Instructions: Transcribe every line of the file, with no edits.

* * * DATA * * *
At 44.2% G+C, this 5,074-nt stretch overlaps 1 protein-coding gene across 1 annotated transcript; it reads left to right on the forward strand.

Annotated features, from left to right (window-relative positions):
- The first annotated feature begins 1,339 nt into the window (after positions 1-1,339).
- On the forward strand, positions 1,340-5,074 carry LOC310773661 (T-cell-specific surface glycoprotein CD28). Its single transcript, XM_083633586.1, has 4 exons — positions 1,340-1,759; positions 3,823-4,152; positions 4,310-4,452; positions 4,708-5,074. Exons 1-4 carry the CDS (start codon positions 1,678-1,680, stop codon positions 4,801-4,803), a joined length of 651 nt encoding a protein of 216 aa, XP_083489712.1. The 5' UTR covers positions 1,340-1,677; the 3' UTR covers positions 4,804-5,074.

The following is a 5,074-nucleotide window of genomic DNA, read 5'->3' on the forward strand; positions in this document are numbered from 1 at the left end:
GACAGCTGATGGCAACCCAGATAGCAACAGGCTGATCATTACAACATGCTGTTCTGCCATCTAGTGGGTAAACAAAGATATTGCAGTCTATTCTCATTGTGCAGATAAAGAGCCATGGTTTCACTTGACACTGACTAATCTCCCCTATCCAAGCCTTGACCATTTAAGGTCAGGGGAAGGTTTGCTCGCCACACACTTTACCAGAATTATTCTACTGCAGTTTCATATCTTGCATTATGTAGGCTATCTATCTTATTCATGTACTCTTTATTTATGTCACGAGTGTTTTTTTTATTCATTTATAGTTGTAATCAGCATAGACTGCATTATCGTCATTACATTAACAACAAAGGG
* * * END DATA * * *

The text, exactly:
At 44.2% G+C, this 5,074-nt stretch overlaps 1 protein-coding gene across 1 annotated transcript; it reads left to right on the forward strand.

Annotated features, from left to right (window-relative positions):
- The first annotated feature begins 1,339 nt into the window (after positions 1-1,339).
- On the forward strand, positions 1,340-5,074 carry LOC310773661 (T-cell-specific surface glycoprotein CD28). Its single transcript, XM_083633586.1, has 4 exons — positions 1,340-1,759; positions 3,823-4,152; positions 4,310-4,452; positions 4,708-5,074. Exons 1-4 carry the CDS (start codon positions 1,678-1,680, stop codon positions 4,801-4,803), a joined length of 651 nt encoding a protein of 216 aa, XP_083489712.1. The 5' UTR covers positions 1,340-1,677; the 3' UTR covers positions 4,804-5,074.

The following is a 5,074-nucleotide window of genomic DNA, read 5'->3' on the forward strand; positions in this document are numbered from 1 at the left end:
GACAGCTGATGGCAACCCAGATAGCAACAGGCTGATCATTACAACATGCTGTTCTGCCATCTAGTGGGTAAACAAAGATATTGCAGTCTATTCTCATTGTGCAGATAAAGAGCCATGGTTTCACTTGACACTGACTAATCTCCCCTATCCAAGCCTTGACCATTTAAGGTCAGGGGAAGGTTTGCTCGCCACACACTTTACCAGAATTATTCTACTGCAGTTTCATATCTTGCATTATGTAGGCTATCTATCTTATTCATGTACTCTTTATTTATGTCACGAGTGTTTTTTTTATTCATTTATAGTTGTAATCAGCATAGACTGCATTATCGTCATTACATTAACAACAAAGGG